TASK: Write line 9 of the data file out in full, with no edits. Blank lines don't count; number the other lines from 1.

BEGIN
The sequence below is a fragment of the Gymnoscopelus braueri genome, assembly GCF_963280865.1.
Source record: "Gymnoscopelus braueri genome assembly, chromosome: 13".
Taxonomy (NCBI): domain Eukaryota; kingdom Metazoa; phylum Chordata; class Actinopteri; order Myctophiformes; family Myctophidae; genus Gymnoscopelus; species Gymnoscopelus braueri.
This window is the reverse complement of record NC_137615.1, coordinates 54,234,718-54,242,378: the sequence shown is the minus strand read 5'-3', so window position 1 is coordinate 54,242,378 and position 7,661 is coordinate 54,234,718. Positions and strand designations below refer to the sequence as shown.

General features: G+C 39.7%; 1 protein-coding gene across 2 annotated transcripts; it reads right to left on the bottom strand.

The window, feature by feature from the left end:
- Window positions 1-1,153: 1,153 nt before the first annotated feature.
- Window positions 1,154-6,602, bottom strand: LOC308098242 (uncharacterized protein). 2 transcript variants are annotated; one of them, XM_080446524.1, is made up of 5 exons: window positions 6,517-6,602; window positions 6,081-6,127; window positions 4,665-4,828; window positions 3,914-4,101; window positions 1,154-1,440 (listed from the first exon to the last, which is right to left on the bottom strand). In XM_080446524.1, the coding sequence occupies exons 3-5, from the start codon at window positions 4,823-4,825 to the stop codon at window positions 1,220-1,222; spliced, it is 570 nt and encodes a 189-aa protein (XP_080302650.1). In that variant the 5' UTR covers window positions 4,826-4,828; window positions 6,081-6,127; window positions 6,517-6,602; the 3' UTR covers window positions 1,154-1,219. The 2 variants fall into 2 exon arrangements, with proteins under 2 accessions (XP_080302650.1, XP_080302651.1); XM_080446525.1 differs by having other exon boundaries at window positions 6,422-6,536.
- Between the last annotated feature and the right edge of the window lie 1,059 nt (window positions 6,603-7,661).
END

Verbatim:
- Between the last annotated feature and the right edge of the window lie 1,059 nt (window positions 6,603-7,661).